A lot of people were surprised when a sequel to the PS1 cult favorite, Deception, was announced for the Playstation 3 and PS Vita. I was surprised that a series such as these games even existed, but after reading about its trap-based RPG mechanics I was definitely interested. With its unique gameplay and anime-styled, dark fantasy presentation, I came into Deception IV: Blood Ties with eager curiosity and what I found was a real surprise.
I was asked earlier about this game from a friend of mine and I proceeded to tell him it “was like that board game Mouse Trap.” The funny thing is I’ve actually never played Mouse Trap and only saw constant commercials for the game on TV when I was younger. I’m telling you this because while I’ve never actually played that game, it’s a pretty convenient answer when you can’t remember the term “Rube Goldberg” off the top of your head like me at the time. And while I can’t actually vouch for Deception IV: Blood Ties‘ similarities with the colorful children’s game, I can tell you that the mechanics of the game features the construction and execution of these Rube Goldberg contraptions to dispose of your enemies. Almost as if they were rats in your own personal maze (Seriously, anybody ever play Mouse Trap?).
The gameplay fuses elements of an action RPG with the aforementioned trap mechanic to create a real-time battle system in which you run around the level, setting up traps and position enemies into spots that would activate them. While your traps are divided into three categories for ‘elaborate’, ‘sadistic’, or ‘humiliating’ you can mix and match any combination of the three to create a chain of catastrophic and brutal events to befall your enemy. The kicker is that while your traps are extremely over-the-top and powerful, you yourself are fairly powerless and defenseless which forces you into mostly fleeing situations until they are all laid out.
You play as the daughter of what is essentially the devil (demon lord, same difference) who along with three other demons are in charge of collecting 12 sacred relics and revive your father so that he can continue bringing about the destruction and ruin of humanity. Fun stuff.
I’m a little disappointed that the voice acting is only in its native Japanese though that’s probably because I’ve personally been growing more fond of dubs over the years. Still, the full voice work is a great addition to the game. As for the visuals, the game itself looks like a Vita game even though I was playing on my PS3. I’ve never been one to care too much about graphical quality to begin with and the crisp visuals help streamline the more creative elements of the gameplay. Deception IV is a game that relies more on the creativity of its premise than eye-candy anyway so it rarely detracts from the experience.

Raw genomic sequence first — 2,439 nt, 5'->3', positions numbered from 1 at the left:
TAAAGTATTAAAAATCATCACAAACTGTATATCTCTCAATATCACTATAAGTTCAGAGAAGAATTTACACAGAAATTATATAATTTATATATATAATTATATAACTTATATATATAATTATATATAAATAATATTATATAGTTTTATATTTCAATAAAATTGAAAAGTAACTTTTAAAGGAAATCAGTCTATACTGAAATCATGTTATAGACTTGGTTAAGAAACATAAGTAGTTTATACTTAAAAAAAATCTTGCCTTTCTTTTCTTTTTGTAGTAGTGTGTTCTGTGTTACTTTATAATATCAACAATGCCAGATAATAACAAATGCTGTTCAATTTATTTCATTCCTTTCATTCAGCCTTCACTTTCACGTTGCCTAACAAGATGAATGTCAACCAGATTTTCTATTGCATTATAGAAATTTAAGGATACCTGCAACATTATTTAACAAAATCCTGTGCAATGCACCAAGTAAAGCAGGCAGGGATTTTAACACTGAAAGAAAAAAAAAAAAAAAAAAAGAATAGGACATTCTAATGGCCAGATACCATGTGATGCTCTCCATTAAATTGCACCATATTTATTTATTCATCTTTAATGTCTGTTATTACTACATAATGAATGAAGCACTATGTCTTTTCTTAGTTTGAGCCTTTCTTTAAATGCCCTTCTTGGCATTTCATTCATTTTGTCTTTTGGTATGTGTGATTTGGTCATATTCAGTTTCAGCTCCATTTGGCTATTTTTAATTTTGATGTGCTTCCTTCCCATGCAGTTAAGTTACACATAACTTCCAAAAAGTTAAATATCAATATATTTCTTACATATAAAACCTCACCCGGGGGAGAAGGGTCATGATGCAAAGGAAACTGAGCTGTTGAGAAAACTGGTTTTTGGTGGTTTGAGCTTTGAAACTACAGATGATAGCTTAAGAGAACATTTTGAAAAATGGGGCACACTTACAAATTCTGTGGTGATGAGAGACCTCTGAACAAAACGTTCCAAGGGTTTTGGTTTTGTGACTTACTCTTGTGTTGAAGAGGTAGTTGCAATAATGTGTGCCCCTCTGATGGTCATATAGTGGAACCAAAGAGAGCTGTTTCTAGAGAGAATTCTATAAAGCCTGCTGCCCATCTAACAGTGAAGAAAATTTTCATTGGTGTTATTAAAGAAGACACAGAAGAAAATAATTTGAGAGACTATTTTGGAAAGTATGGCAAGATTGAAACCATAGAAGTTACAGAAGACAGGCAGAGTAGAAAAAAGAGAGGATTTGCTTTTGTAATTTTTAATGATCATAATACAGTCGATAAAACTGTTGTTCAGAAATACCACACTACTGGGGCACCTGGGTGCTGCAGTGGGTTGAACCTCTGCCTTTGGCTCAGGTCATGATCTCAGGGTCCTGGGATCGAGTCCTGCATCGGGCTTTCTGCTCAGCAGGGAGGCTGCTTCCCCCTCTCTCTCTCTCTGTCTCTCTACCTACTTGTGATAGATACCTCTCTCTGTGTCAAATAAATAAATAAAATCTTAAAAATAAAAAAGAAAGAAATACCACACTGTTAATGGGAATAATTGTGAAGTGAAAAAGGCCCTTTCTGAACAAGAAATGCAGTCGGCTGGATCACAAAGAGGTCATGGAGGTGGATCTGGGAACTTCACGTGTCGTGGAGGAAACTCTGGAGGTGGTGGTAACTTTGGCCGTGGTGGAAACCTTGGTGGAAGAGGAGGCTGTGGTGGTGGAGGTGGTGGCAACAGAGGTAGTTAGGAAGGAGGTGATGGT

On the topic of the game’s four characters; while they tend to fall into typical anime tropes, I really like the design of each of them. It’s just fan service, but if it’s done well then it’s just a plus in my book. The enemies on the other hand are a bit bland but an ability of yours lets you analyze their individual back-stories which fleshes out these enemy drones. It’s a nice touch and these characters each have a unique background which makes them feel livelier than your regular cannon fodder.
I appreciate games like Deception IV because they are wholly unique in the market. Deception offers an interesting mechanic and does it so exceptionally well that learning how to play is part of the fun. Even after the main 8-9 hour campaign is over, free battles and challenges give this game a much larger life beyond the main story. While I have nothing but praise for the game, there will be those that find the very anime-esque premise a bit too heavy and they’d be correct. While it’s not for everyone, Deception IV offers novelty in gameplay and comfort in anime tropes for anyone willing to pick up the fun title.
[Editor’s Notes: The original title of this review was originally going to be Deception IV: Blood Ties Review – Do You Want To Build A Trap, Man? Before Matthew realized the title had already been done on the site sort of. He was very upset.]
[+Great, challenging gameplay that’s wholly unique] [+Fun, sexy character design] [+Wonderfully macabre premise and design] [-Some design aspects a little bland] [-Tricky mechanics sometimes don’t work the way you want it to]